After a close campaign, Gore greets President-elect Bush at the White House in late December of 2000.

As a matter of law, the issue was settled when the Congress of the United States accepted Florida's electoral delegation, only after a challenge to the Florida electors was presented in the congressional chambers on January 6, 2001 by members of the Congressional Black Caucus. Member after member went up decrying the lack of a senator who would be willing to co-sponsor the challenge without any effect.[citation needed] They thus failed to bring the challenge to a debate.

Concern about the possible disenfranchisement of voters in the Florida vote led to widespread calls for electoral reform in the United States, and ultimately to the passage of the Help America Vote Act, which authorized the United States federal government to provide funds to the states to replace their mechanical voting equipment with electronic voting equipment. However, this has led to new controversies, because of the security weaknesses of the computer systems, the lack of paper-based methods of secure verification, and the necessity to rely on the trustworthiness of the manufacturers whose employees also count those votes.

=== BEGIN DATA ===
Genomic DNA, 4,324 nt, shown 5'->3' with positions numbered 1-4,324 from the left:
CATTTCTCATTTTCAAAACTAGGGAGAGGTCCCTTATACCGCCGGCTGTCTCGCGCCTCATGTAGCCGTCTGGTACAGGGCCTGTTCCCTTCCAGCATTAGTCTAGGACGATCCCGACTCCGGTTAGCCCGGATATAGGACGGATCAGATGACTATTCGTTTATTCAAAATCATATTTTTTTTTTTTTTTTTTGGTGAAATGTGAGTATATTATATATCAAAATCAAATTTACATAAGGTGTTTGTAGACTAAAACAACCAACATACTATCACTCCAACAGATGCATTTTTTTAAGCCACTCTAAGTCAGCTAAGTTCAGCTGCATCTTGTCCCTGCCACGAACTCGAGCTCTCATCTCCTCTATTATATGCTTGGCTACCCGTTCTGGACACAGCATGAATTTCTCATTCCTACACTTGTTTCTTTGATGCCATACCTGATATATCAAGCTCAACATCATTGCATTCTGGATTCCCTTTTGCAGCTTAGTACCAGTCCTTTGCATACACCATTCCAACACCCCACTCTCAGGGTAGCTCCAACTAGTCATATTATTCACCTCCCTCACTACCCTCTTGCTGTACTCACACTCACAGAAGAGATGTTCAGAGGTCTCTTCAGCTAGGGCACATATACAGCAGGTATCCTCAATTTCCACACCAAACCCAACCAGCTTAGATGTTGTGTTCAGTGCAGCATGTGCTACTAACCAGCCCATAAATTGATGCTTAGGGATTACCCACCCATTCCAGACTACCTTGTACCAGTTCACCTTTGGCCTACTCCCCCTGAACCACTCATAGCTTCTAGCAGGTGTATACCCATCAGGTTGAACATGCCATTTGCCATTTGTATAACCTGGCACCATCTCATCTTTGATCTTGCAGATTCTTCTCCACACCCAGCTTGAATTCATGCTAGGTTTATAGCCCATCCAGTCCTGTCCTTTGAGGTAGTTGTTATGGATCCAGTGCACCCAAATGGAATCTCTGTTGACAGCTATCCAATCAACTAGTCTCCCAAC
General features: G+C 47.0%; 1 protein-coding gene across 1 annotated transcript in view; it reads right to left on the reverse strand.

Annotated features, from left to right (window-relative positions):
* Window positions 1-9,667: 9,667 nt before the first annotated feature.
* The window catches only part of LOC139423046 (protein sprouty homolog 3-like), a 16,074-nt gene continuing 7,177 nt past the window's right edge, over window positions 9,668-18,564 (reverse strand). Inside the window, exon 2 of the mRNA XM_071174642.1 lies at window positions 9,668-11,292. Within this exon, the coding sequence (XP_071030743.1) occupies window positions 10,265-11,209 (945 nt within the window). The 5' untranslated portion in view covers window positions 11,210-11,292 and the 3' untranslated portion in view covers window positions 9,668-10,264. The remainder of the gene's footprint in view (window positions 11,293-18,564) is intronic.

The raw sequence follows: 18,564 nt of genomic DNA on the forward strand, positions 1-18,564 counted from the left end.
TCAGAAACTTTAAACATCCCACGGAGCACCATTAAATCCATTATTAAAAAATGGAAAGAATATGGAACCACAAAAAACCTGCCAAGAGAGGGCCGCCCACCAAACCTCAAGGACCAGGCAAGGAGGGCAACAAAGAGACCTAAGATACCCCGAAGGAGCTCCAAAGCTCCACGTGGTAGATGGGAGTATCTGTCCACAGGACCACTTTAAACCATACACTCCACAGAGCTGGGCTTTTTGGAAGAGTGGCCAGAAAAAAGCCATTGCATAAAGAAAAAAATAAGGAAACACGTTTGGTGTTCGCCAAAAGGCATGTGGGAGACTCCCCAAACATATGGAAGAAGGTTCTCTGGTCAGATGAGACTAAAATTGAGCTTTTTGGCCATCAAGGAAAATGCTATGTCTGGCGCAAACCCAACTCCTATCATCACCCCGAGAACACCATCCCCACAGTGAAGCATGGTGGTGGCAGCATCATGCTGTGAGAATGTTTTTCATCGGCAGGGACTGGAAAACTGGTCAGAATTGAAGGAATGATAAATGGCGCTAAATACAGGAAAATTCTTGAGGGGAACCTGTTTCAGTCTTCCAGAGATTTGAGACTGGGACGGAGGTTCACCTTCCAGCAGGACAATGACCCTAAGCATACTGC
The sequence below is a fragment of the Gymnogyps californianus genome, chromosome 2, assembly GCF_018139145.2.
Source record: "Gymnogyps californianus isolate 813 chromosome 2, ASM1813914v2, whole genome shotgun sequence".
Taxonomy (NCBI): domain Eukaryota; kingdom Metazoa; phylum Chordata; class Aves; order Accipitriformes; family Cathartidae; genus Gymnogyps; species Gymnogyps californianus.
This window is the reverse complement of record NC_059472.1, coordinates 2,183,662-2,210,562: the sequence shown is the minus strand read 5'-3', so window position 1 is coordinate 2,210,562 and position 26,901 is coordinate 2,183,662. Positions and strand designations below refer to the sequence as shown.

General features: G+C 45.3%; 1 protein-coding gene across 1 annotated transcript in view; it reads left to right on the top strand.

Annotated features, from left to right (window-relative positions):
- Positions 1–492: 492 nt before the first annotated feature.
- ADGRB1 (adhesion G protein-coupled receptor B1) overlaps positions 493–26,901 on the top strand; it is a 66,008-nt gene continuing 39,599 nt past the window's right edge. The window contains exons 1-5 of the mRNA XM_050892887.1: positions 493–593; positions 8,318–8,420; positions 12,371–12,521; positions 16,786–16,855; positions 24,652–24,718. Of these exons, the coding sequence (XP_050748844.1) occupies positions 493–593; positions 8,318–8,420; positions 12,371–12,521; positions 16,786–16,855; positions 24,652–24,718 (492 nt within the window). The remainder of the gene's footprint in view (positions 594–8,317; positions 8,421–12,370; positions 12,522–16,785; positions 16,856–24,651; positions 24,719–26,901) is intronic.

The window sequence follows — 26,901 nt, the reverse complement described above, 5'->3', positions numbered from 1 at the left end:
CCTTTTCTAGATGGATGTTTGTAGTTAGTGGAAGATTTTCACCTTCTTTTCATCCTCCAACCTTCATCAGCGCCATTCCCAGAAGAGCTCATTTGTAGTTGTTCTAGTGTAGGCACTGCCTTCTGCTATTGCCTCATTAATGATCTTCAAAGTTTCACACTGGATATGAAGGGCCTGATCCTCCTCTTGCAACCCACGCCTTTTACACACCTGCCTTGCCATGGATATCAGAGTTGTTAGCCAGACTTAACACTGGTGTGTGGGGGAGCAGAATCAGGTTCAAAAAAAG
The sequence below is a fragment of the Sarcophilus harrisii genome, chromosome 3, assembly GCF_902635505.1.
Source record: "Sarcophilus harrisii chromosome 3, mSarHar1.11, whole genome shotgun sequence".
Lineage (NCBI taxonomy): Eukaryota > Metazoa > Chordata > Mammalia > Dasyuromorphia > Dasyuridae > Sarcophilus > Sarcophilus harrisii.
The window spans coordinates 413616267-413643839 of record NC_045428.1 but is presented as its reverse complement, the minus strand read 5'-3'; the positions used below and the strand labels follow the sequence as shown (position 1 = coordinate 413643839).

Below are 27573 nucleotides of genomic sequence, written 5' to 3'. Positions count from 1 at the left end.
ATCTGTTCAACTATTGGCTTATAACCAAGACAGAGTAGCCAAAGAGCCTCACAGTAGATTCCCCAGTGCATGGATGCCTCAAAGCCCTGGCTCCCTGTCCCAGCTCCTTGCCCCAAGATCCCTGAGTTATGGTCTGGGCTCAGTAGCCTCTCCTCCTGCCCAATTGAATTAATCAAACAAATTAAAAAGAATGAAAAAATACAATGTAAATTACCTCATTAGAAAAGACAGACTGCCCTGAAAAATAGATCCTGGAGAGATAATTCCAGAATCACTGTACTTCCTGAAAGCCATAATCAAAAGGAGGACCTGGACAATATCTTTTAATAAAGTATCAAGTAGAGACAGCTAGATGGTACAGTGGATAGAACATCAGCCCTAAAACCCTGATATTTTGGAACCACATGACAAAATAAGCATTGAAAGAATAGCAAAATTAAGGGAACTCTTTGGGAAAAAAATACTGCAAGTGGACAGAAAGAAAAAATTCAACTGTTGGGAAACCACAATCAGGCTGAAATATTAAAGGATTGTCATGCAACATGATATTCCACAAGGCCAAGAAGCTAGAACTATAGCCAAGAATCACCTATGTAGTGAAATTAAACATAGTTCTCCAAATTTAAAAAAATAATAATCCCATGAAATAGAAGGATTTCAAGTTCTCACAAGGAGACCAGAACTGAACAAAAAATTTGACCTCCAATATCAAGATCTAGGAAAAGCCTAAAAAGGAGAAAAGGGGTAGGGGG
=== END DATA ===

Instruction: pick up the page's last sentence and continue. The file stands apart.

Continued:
Joe Lieberman later criticized Al Gore for adopting a populist theme during their 2000 campaign. Lieberman said he objected to Gore's "people vs. the powerful" message, believing it was not the best strategy for Democrats to use to retain the White House.<ref></ref>

The popular political weblog The Daily Howler contends that Gore lost the election due to a relentless media "war," in which his positions were misconstrued and his personal idiosyncrasies exaggerated or even invented altogether by members of the mainstream press corps. Singled out for particularly misleading accounts of Gore and his candidacy are Ceci Connolly of the Washington Post, Katherine "Kit" Seelye of the New York Times and television talk-show host Chris Matthews.<ref></ref>

Private citizen